In a state neighboring North Carolina, a “pain” doctor who prescribed a patient 1,600 pills a day, was sentenced to 25 years for drug trafficking. He served 2½ years in prison and might face a reduced term, he soon could once again be diagnosing patients and prescribing addictive pain medication.
"Pain" Doctor's Patients Sold Their Prescriptions
William Hurwitz, whose story was featured on CBS’ “60 Minutes,” was granted a second chance after the Fourth Circuit Court of Appeals court overturned his 25-year prison sentence in 2006. Assistant U.S. Attorney Gene Rossi said of Hurwitz, “He crossed the line from a healer to a dealer."
From trial court records in 2004, prosecutors alleged Hurwitz profited by charging a $1,000 initiation fee per each patient and a $250 monthly maintenance fee. Records revealed Hurwitz treated 470 patients over the last five years, resulting in millions of dollars in profit. Prosecutors told the jury several of Hurwitz’s patients died and others overdosed; those incidents were linked to Hurwitz's “overzealous” dosages.
Court records showed Hurwitz’s patients illegally sold drugs he prescribed to them. More than 15 of those drug dealers testified against Hurwitz. But the prosecution could produce no evidence Hurwitz profited from those drug sales.
At the doctor’s re-sentencing in July 2007, U.S. District Judge Leonie M. Brinkema concluded Hurwitz helped more patients than he hurt. She sentenced the doctor to 57 months in prison on federal drug charges with “time already served” taken into account. This leaves Hurwitz with just 27 months to sit in lock-up. Brinkema was the judge who presided over the case of alleged conspirator Zacarias Moussaoui in the September 11, 2001 terrorist attacks against the United States. Brinkema sentenced Moussaoui to life in prison.
The Hurwitz decision disappointed federal prosecutors, who wanted a life sentence for the 61-year-old doctor. The physician from McLean, Virginia had been the target of an investigation by the Organized Crime and Drug Enforcement Task Force (OCDETF), which focused on illegal distribution of pain medication by 60-80 doctors, pharmacists, and patients. Those medications included Oxycodone (OxyContin), a heavily abused, addictive narcotic.
In District Court, Hurwitz admitted he deceived himself into believing in some patients who in retrospect were clearly criminals. “My gullibility morphed into lack of judgment," he said.
The OCDETF secured over 50 convictions, pleas, or commitment to guilty pleas under oath from drug dealers, many of whom were patients of Hurwitz. Court testimony showed Hurwitz's patients would schedule monthly meetings with the defendant. Hurwitz would regularly perform perfunctory exams -- if at all -- and facilitate patients' demand for excessive amounts of medication.
At Hurwitz’s initial sentencing in 2004, DEA Administrator Karen P. Tandy said, "DEA remains committed to striking a balance between promoting pain relief for patients in need and preventing abuse of pain medications. There has been no change in our enforcement strategy, and doctors should remain confident in their ability to treat patients in pain. On the other hand, for doctors like Dr. Hurwitz, DEA will not shy away from its enforcement policies. Dr. Hurwitz was one of a very small number of doctors who grossly abused his authority, recklessly exploiting the term ‘pain treatment' to deal street narcotics like a common drug dealer.”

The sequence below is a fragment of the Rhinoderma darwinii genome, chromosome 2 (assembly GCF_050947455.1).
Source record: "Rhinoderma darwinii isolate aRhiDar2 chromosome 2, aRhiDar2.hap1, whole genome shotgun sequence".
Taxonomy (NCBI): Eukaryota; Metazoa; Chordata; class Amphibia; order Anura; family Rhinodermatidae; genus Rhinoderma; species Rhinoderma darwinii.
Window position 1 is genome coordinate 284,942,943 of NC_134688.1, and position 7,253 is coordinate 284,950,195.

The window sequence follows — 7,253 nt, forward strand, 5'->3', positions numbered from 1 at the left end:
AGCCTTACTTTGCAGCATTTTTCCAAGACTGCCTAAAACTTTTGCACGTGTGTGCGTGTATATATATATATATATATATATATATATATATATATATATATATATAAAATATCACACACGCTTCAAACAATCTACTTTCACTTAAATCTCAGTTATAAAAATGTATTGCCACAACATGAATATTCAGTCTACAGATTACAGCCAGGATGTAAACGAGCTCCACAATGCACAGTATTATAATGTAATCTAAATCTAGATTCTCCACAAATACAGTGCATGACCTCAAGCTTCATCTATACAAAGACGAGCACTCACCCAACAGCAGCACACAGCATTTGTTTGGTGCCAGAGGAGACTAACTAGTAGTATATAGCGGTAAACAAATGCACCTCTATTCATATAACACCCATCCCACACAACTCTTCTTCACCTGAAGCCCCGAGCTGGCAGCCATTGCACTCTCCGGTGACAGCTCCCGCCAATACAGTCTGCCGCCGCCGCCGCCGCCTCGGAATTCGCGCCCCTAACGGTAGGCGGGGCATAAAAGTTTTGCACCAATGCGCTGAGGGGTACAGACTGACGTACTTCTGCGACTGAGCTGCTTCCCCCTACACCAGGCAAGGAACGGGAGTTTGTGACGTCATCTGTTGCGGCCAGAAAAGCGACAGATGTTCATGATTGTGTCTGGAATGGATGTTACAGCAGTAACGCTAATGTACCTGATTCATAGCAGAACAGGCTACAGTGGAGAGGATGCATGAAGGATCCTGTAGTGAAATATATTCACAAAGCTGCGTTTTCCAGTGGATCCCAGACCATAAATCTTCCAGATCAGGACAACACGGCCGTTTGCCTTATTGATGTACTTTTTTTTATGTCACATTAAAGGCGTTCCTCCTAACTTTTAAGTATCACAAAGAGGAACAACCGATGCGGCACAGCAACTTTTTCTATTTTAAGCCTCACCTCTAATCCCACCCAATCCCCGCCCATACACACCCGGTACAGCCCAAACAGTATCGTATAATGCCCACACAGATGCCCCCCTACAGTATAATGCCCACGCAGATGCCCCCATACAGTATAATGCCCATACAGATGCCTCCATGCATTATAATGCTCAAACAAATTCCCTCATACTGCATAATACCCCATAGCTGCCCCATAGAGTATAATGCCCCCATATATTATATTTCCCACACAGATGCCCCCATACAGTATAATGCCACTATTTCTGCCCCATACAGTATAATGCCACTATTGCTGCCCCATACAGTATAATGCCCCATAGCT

Bench Believed Doctor’s Prescriptions Valid
When she first took the case in 2007, Brinkema thought the dosages that Hurwitz prescribed were "absolutely crazy." But she said defense witnesses changed her mind. "An increasing body of respectable, medical literature and expertise supports those types of high-dosage, opioid medications," the judge said.
The first court convicted Hurwitz on 50 counts, including trafficking that caused the death of one patient and seriously injured two others. Jurors acquitted him of nine counts and deadlocked on three.
But in 2006, an appeals court threw out that verdict, saying despite prosecutors presenting "powerful evidence," U.S. District Judge Leonard D. Wexler improperly told jurors they could not consider whether Hurwitz acted in "good faith" when he prescribed large doses of medicine.
Defining Pain Medication Therapy
Hurwitz’s case became the impetus for discussion on whether licensed doctors prescribing legal medication to patients in chronic pain should be subjected to prosecution if those patients abused or sold the drugs. Patient advocates portrayed Hurwitz as heroic, saying he helped the suffering. Hurwitz’s brother, Ken, said, “I think the judge did her God-awful best to be fair. It's a harsh sentence, but vastly more reasonable than the previous one.”
Before the re-trial in April 2007, Brinkema dismissed the counts involving the patient who died and the two who were seriously injured. The U.S. District Court in Alexandria, Va. found Hurwitz guilty on 16 counts and acquitted him on 17 trafficking counts. Brinkema dismissed the remaining 12 counts. The judge accepted the defense's argument that Hurwitz was not completely at fault because his patients had duped him.
Rennie Buras II of Belle Chasse, La., whose father died in 1999 of a drug overdose months after being treated by Hurwitz's, said Brinkema's ruling punished Hurwitz for treating drug dealers, but offered no justice for patients like his father who died after following Hurwitz's prescriptions.
New York Times science reporter John Tierney, who covered the second trial, spoke with jurors. “They said that the jury considered Dr. Hurwitz dedicated to treating pain who didn't intentionally prescribe drugs to be resold or abused,” Tierney reported. “They (the jurors) said he didn't appear to benefit financially from his patients' drug dealing and he wasn't what they considered a conventional drug trafficker."